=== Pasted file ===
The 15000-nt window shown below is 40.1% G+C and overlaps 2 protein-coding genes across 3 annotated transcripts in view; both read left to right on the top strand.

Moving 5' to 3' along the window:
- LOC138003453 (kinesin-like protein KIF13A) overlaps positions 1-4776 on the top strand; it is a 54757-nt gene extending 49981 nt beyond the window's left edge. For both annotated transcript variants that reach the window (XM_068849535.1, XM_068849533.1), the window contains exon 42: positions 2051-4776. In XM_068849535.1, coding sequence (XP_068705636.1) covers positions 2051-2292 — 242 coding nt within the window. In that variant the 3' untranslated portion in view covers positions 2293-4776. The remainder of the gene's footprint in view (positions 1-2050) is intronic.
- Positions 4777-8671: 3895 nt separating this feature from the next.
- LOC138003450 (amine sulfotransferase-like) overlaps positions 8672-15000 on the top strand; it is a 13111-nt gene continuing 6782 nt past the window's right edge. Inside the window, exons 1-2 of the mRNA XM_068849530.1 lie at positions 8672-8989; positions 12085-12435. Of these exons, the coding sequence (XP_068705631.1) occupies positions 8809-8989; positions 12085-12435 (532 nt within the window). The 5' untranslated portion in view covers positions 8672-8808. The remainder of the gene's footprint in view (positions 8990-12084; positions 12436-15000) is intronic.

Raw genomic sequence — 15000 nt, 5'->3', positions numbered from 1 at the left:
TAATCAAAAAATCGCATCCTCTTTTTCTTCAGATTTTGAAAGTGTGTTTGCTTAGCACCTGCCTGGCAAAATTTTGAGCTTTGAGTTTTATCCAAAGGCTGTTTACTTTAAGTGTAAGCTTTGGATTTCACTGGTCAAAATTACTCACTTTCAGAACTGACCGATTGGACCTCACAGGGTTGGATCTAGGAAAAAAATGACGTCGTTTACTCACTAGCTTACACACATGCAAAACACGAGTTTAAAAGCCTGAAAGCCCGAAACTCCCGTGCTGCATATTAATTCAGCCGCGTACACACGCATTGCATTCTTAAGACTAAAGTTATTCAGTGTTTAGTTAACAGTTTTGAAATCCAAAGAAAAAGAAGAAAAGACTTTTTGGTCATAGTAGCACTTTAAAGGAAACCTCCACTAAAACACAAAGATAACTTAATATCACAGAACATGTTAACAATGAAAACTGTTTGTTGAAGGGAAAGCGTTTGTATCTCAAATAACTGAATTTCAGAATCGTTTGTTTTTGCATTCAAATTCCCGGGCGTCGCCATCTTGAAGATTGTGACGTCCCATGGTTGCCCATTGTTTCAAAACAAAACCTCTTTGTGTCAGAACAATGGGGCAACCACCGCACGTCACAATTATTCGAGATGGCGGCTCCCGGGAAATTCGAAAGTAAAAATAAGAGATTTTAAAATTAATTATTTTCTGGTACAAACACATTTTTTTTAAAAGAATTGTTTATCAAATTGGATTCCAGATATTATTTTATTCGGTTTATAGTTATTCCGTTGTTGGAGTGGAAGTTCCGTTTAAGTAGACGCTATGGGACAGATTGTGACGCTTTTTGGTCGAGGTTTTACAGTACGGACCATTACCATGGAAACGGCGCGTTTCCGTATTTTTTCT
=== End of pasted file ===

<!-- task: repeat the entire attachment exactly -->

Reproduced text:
The 15000-nt window shown below is 40.1% G+C and overlaps 2 protein-coding genes across 3 annotated transcripts in view; both read left to right on the top strand.

Moving 5' to 3' along the window:
- LOC138003453 (kinesin-like protein KIF13A) overlaps positions 1-4776 on the top strand; it is a 54757-nt gene extending 49981 nt beyond the window's left edge. For both annotated transcript variants that reach the window (XM_068849535.1, XM_068849533.1), the window contains exon 42: positions 2051-4776. In XM_068849535.1, coding sequence (XP_068705636.1) covers positions 2051-2292 — 242 coding nt within the window. In that variant the 3' untranslated portion in view covers positions 2293-4776. The remainder of the gene's footprint in view (positions 1-2050) is intronic.
- Positions 4777-8671: 3895 nt separating this feature from the next.
- LOC138003450 (amine sulfotransferase-like) overlaps positions 8672-15000 on the top strand; it is a 13111-nt gene continuing 6782 nt past the window's right edge. Inside the window, exons 1-2 of the mRNA XM_068849530.1 lie at positions 8672-8989; positions 12085-12435. Of these exons, the coding sequence (XP_068705631.1) occupies positions 8809-8989; positions 12085-12435 (532 nt within the window). The 5' untranslated portion in view covers positions 8672-8808. The remainder of the gene's footprint in view (positions 8990-12084; positions 12436-15000) is intronic.

Raw genomic sequence — 15000 nt, 5'->3', positions numbered from 1 at the left:
TAATCAAAAAATCGCATCCTCTTTTTCTTCAGATTTTGAAAGTGTGTTTGCTTAGCACCTGCCTGGCAAAATTTTGAGCTTTGAGTTTTATCCAAAGGCTGTTTACTTTAAGTGTAAGCTTTGGATTTCACTGGTCAAAATTACTCACTTTCAGAACTGACCGATTGGACCTCACAGGGTTGGATCTAGGAAAAAAATGACGTCGTTTACTCACTAGCTTACACACATGCAAAACACGAGTTTAAAAGCCTGAAAGCCCGAAACTCCCGTGCTGCATATTAATTCAGCCGCGTACACACGCATTGCATTCTTAAGACTAAAGTTATTCAGTGTTTAGTTAACAGTTTTGAAATCCAAAGAAAAAGAAGAAAAGACTTTTTGGTCATAGTAGCACTTTAAAGGAAACCTCCACTAAAACACAAAGATAACTTAATATCACAGAACATGTTAACAATGAAAACTGTTTGTTGAAGGGAAAGCGTTTGTATCTCAAATAACTGAATTTCAGAATCGTTTGTTTTTGCATTCAAATTCCCGGGCGTCGCCATCTTGAAGATTGTGACGTCCCATGGTTGCCCATTGTTTCAAAACAAAACCTCTTTGTGTCAGAACAATGGGGCAACCACCGCACGTCACAATTATTCGAGATGGCGGCTCCCGGGAAATTCGAAAGTAAAAATAAGAGATTTTAAAATTAATTATTTTCTGGTACAAACACATTTTTTTTAAAAGAATTGTTTATCAAATTGGATTCCAGATATTATTTTATTCGGTTTATAGTTATTCCGTTGTTGGAGTGGAAGTTCCGTTTAAGTAGACGCTATGGGACAGATTGTGACGCTTTTTGGTCGAGGTTTTACAGTACGGACCATTACCATGGAAACGGCGCGTTTCCGTATTTTTTCT